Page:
for the year 2012, when the language was Chinese and the author whose work entrants translated was Han Dong.
Translator-in-Residence I was Translator-in-Residence at London’s Free Word Centre, in the autumn of 2011, organizing a programme of talks and workshops which focused on Chinese and on translation but were intended for a general (non-Chinese-speaking) audience. For example, Isabel Hilton spoke on ‘Translating the Environment’ and her website China Dialogue; Fuschia Dunlop talked about translating Chinese food and brought us samples to taste; Brian Holton ran a workshop on translating Chinese classical poetry; and, with Rosalind Harvey, I ran a Bookclub Fest (sort of ‘speed-dating’ for Bookclub enthusiasts: four translated short stories to discuss in two hours).
Working with young people I use a clip from the Chinese cartoon film, Monkey, to work with young people on translating and creative story-telling/writing. I tell them that by the end of the session (about an hour), they will be able to translate the dialogue. I then tell them that translators have to do a bit of inspired guessing too. As we watch the clip, I also get them to repeat a few of the more entertaining bits of the dialogue. I've done this at various venues, including Nottingham Night of Festivals 2012, the Islington Chinese Association 2012, (part of the Islington Word Festival,) and in secondary schools - in places where the students know some Chinese, and where they know none at all.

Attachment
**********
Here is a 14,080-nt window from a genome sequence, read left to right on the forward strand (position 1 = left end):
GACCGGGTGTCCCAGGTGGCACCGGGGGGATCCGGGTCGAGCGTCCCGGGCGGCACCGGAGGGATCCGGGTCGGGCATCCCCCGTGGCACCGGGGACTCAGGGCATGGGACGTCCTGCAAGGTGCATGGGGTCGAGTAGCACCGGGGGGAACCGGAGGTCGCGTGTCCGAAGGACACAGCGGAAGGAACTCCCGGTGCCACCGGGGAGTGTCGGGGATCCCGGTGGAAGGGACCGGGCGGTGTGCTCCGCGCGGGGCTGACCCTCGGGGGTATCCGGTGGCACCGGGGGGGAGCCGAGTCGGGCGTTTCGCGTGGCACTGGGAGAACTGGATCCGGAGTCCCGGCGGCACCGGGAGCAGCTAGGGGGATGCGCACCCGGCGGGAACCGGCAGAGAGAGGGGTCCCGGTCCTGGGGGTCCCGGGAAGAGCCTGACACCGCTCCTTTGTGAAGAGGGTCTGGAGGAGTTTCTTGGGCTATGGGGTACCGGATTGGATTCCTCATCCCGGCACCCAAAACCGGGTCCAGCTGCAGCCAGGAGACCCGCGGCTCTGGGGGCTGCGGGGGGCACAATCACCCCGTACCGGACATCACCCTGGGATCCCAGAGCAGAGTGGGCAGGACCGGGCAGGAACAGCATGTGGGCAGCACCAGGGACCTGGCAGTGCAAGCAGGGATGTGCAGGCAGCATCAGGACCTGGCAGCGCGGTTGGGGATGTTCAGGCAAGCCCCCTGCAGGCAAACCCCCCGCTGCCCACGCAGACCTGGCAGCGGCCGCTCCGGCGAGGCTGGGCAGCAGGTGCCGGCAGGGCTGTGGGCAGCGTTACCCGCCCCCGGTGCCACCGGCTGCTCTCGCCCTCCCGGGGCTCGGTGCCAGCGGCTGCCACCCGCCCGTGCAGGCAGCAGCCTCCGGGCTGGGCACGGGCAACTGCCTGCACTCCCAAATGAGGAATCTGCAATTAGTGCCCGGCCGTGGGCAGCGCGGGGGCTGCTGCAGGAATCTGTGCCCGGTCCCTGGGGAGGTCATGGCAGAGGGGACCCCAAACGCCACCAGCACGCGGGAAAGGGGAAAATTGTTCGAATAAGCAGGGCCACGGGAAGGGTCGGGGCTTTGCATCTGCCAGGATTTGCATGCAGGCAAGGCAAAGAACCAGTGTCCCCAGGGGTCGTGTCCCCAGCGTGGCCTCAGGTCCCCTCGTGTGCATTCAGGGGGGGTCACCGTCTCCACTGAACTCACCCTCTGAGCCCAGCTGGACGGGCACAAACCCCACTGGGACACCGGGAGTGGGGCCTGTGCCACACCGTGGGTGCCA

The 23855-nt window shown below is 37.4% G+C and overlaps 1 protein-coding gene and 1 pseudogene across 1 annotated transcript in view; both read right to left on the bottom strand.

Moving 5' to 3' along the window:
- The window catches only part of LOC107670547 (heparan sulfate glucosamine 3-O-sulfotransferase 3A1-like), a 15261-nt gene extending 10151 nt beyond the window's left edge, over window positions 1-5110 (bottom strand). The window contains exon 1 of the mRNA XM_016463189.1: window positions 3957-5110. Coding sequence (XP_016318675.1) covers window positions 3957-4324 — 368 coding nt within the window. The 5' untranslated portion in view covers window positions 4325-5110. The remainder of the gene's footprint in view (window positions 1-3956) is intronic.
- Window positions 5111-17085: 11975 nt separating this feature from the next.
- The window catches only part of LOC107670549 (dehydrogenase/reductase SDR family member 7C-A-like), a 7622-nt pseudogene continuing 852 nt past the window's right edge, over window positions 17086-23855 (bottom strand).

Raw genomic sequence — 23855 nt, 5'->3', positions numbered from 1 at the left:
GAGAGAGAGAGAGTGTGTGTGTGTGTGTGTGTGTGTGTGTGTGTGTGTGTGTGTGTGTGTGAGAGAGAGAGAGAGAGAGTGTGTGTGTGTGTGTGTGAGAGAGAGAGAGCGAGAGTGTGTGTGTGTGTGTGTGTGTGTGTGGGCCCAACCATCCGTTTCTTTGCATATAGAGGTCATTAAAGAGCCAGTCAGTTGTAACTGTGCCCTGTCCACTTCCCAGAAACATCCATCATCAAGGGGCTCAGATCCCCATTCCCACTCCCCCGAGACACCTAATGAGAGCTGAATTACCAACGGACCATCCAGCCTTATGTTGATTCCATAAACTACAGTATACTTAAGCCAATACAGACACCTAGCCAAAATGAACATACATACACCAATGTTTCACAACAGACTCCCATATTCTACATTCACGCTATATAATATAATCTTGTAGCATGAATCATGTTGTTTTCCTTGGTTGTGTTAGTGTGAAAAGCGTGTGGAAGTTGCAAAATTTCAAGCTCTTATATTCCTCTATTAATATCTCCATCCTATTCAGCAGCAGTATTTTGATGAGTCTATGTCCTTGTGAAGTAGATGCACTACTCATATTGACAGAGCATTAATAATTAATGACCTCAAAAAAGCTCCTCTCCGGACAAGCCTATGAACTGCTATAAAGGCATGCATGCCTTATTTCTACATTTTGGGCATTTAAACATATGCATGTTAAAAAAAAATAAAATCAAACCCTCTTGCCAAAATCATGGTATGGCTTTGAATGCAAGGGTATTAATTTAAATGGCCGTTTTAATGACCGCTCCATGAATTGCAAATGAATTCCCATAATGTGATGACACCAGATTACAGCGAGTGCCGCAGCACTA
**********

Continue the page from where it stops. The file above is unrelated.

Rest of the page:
Podcasts I have collaborated with Steve Wasserman to provide podcasts for his Short Story Bookclub and Read Me Something You Love. He podcast a Han Dong short story, The Deer Park and I read some of Han Dong’s poems for Read Me Something You Love.
I co-edited a series of five short stories translated from Chinese for the Guardian Online book pages, and wrote an accompanying article, in the week leading up to the London Bookfair, April 2012.
Mentoring new translators I have mentored a new translator, Anna Holmwood for the first British Centre for Literary Translation mentorship scheme, 2010, and will continue to mentor translators under the same scheme in 2012.
China Inside Out day at English PEN, March 2012. I helped plan this event and was instrumental in bringing over from China writers, a translator and a director for a fascinating day-long programme of debates, readings, film screenings and music.
I also run the "China Fiction Bookclub", an informal group of Chinese speakers who meet every couple of months in London to discuss and practise translating a variety of short stories or novel excerpts. All welcome. Contact me for details. Also on Twitter: @cfbcuk
What's that got to do with anything? Coherence and the translation of relative clauses from Chinese. In Journal of Specialised Translation (www.jostrans.org) issue 13, January 2010
Foreign Culture, Foreign Style: a Translator’s View of Modern Chinese Fiction. In Perspectives: Studies in Translatology 14(1): 13-31. (2006).
Beyond Paper Dictionaries: Mining the Web for Technical Terminology in Chinese (available from http://isg.urv.es/cttt/cttt/research.html, or on request from NH).
Visiting Fellow at the Research Centre for Translation at Chinese University Hong Kong, April 2006. Visiting Scholar, Fudan University and Beijing University, China, 2008.